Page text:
Larry Gibson, 61, is co-founder and president of Dartmouth, N.S.-based Install-A Floor Ltd, parent company of Floors Plus, Style 52 furniture and Dantra Specialty Products.
My father died when I was nine. He was a medic for National Defence. I still remember when I answered the phone. After the funeral, my uncles said, "You're the man of the house now." I was never the same, in and out of school. I ran away at 13.
I hitchhiked west. I couldn't get a ride, then a couple took me into Quebec City. They gave me a room, drove me to the highway the next morning – a real act of kindness to a little black guy hitchhiking. I wish I could show them what they did wasn't for naught. In Montreal, I was a busboy, staying at the Salvation Army. I looked older because I got jobs across the country. I got my pilot's licence in Alberta but in 1982's recession I came back to Halifax.
I worked for Eatons. They were closing its Halifax flooring division; I continued their projects [as the business wound down] while I started out but needed bonding and nobody would hire me. They gave me chairs and a desk – I was superstitious getting a new desk years ago – and vouched my bonding. [But still,] my premiums were double that year, 1988.
When we first started, I wanted to be on job sites but stay in touch [with the office] as sales is about communication. I'd be at sites until [wife] Patricia, in the office, left to get the kids from school. I bought a mobile phone for $2,000 – $15,000 in today's money. It paid off as she cold-called a university, and the guy asked if we could quote in 30 minutes. It weighed a ton, maybe eight pounds. It had its own case; using it was like a movie scene where some military guy runs into a field to set up base communications.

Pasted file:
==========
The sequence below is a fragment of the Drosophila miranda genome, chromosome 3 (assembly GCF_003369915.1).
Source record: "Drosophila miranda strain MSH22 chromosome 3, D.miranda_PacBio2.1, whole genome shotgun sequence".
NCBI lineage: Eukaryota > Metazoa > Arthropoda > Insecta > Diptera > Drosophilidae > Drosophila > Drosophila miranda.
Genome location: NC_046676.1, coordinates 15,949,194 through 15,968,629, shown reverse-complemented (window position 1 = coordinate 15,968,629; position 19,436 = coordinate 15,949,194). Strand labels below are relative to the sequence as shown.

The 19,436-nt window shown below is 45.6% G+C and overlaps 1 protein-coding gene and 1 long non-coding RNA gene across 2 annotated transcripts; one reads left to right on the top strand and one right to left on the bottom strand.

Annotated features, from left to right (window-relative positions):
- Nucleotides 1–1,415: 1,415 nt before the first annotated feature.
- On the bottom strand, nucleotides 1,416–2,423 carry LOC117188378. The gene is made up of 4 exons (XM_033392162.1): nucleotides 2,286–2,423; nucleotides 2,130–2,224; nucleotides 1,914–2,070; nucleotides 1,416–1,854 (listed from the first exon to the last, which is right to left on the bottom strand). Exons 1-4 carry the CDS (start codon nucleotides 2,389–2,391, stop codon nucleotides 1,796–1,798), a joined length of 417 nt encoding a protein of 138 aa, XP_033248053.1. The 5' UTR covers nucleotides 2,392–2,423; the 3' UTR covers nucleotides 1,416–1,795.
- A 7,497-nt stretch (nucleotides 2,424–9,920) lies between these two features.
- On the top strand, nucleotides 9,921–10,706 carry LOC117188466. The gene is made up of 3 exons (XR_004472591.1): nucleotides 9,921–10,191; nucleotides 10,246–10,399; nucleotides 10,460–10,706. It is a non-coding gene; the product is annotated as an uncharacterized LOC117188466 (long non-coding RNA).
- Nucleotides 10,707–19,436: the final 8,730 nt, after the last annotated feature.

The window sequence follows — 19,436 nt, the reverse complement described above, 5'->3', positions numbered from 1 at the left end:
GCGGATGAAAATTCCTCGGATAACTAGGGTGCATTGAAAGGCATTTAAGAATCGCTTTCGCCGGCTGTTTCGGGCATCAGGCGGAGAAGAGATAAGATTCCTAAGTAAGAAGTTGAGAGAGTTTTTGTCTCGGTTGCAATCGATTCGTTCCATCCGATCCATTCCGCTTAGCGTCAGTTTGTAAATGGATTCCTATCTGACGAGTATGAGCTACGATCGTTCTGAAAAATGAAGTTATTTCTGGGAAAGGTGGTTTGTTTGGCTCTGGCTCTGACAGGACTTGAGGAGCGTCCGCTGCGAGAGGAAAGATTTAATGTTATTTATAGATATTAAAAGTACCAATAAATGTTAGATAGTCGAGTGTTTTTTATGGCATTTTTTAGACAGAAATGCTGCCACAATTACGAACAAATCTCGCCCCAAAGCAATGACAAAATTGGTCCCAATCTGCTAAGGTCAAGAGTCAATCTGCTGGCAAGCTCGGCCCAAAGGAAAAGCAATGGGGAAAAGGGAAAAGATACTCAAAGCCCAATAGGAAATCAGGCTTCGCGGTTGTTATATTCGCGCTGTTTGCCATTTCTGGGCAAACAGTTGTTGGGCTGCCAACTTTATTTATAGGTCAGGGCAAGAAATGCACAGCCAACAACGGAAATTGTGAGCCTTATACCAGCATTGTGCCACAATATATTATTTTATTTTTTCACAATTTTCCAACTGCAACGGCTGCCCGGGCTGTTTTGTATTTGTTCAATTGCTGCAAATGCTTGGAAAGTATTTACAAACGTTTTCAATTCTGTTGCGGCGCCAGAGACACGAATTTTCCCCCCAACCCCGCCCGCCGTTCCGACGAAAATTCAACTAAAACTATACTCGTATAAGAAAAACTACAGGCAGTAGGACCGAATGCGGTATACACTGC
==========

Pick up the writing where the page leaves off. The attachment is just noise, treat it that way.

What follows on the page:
Sales were an old boys' club. I'd get a price from a supplier then call the rep in Calgary and get the same price. I (finally) told the Halifax rep I'd buy from Calgary and ship the product, or I could buy from him at a better price. That was a breakthrough. My first government contract I lost money, doing it below cost the first year just to get in the door and learn.
I didn't look up until 1993 – we had 633-per cent growth in five years. We eventually bought our own buildings with no debt, bringing the latest fashion and technology to customers, and now have a private room for architects and designers. Without government funding, we've done millions of dollars in business, and because I consider us a service company, we've paid a minimum 30 per cent in salaries, and currently have 44 crews working.
Bacteria love to thrive in cracks. After bacteria killed 18 babies at hospitals in Jamaica last year, we went in. We used anti-microbial panels, thermally moulded to walls without seams. It's even moulded around corners and to anti-slip floors. Before, our concentration was mostly hotels – we didn't realize what we offered was of such human importance. We're smarter now about the uses for products and we identified gaps – intensive care, operating and emergency rooms, blood collection – any health-care unit. There are 23 hospitals in Jamaica we're in line to do, and we train local workers, creating jobs wherever we work. International sales are growing – we sell to China, Iceland, the United States, the Caribbean.
I was diagnosed with cancer years ago. My doctor clipped my wings as I'd asked for a pill so I wouldn't have a knot in my stomach. He refused, saying I needed to delegate. Around that time Francis Chisholm, who'd started here after university and never gets enough recognition, took more responsibility off my shoulders – he's a partner, and opened the business to other opportunities.
Human interactions in manufacturing have sanitation requirements like clothing and masks, what's missing is the envelope, clean rooms in physical environments including food processing, laboratories – that's what we focus on. I used to feel good when I left a person's home, that I'd helped with their project. Now I help solve problems on a much larger scale, of a lot of lives, every day.